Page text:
Batman's always been anti-gun. The guy's a whackjob who refuses to use guns himself. In Frank Miller's Dark Knight saga, he retires because he resorted to using a gun when a fight went bad.



Not really. In the original back in the day batman comic, he carried a revolver and killed people.

In 1964's Detective Comics #327, where batman got his black costume and yellow oval look, he briefly carried a gun.



I don't thinks so, unless there was a batman re-write in the 70's. I have one of the earlier comics that has the tag line saying The only man Batman killed or some such. Even when he did use a gun, he never killed anyone with it. Of course it turns out that he didn't kill anyone in this comic either.
He was very anti gun for personal use, not anti gun as a political agenda. He would not use them at all because his parents were killed with one.
He eventually picks one up again because he doesn't think he can compete, but that only lasted for a few issues.
The Frank miller one where he quits, is an off shoot one far into the future, and he picks up the cape again anyway, after someone convinces him, he hasn't lost his touch yet.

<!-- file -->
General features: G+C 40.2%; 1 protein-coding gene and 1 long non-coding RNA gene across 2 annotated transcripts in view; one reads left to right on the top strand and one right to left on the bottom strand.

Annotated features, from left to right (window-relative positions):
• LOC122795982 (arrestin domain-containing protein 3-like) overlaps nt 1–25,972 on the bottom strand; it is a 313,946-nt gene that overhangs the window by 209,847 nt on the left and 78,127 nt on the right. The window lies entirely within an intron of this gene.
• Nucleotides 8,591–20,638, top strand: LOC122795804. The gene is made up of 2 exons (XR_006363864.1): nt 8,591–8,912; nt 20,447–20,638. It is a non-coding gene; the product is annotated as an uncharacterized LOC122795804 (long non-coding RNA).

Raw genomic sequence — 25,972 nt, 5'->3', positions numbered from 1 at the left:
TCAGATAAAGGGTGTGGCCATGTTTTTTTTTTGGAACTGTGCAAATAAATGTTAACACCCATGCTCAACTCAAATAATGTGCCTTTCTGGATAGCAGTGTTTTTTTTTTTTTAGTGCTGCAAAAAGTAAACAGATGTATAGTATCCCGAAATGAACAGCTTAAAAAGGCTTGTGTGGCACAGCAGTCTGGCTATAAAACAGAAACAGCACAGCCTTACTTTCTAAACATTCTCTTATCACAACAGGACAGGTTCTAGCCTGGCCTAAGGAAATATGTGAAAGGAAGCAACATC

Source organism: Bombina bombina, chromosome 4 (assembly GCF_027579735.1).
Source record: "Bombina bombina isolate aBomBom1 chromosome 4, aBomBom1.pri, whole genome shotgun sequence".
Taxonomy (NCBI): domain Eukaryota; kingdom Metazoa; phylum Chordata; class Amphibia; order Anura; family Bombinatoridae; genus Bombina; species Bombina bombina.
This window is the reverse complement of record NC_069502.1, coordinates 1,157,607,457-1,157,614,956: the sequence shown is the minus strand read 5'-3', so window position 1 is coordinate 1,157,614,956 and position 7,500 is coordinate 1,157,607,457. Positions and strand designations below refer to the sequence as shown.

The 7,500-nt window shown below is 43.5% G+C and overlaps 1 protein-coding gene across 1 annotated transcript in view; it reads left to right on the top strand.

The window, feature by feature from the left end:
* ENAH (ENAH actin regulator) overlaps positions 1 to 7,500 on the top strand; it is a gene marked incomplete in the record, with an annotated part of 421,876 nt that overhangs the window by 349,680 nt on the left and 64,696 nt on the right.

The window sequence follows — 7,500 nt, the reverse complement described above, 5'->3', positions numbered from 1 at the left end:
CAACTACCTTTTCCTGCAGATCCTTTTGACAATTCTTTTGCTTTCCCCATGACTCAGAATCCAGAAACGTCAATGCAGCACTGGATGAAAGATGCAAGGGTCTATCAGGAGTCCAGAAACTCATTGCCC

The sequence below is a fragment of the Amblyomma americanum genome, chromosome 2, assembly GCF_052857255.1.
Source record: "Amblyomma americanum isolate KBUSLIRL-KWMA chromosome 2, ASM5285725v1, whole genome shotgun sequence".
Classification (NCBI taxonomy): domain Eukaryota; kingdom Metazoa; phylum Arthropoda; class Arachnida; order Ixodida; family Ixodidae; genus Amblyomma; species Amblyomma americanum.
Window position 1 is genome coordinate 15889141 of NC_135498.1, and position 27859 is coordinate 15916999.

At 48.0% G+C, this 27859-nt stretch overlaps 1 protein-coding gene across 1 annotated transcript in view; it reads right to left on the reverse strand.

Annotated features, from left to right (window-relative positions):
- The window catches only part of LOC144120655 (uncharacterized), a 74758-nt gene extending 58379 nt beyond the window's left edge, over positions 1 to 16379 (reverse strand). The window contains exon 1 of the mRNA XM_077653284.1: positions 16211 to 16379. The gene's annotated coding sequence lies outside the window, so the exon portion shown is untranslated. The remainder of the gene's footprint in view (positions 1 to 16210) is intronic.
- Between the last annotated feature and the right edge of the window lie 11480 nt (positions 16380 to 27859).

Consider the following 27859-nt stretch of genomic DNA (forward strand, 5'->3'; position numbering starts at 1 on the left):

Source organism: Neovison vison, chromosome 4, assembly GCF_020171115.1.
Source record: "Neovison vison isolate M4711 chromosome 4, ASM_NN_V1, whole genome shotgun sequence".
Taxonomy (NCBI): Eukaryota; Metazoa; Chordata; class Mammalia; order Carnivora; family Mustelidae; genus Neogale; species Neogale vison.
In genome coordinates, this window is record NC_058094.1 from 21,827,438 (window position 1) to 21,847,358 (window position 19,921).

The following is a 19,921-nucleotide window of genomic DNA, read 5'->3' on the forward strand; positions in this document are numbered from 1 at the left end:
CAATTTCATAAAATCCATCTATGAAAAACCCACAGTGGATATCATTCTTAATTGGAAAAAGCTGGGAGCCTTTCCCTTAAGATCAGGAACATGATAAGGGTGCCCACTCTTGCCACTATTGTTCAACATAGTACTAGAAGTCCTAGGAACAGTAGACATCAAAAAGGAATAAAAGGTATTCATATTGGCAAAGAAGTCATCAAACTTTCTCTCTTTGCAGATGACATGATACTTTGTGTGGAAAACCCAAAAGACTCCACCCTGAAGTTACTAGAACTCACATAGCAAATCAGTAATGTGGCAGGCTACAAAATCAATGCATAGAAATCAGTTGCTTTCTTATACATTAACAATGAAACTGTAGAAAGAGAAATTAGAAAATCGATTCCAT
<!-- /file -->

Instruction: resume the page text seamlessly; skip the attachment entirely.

Link Posted: 2/19/2006 9:47:06 AM EDT

Originally Posted By USAF_Hop_N_Pop:

Originally Posted By LoginName:
Here's what I don't get...

In the 1st Batman (with Michael Keaton), we find out that it was the person (Jack Napier), whom would later
become the Joker, is the one who killed Bruce Waynes parents.

In Batman Begins, it is an entirely different person who kills the Waynes and is later killed himself while leaving the courtroom. In the final scene of Batman Begins, Gordon informs Batman of a new criminal making the rounds (which is obviously the Joker).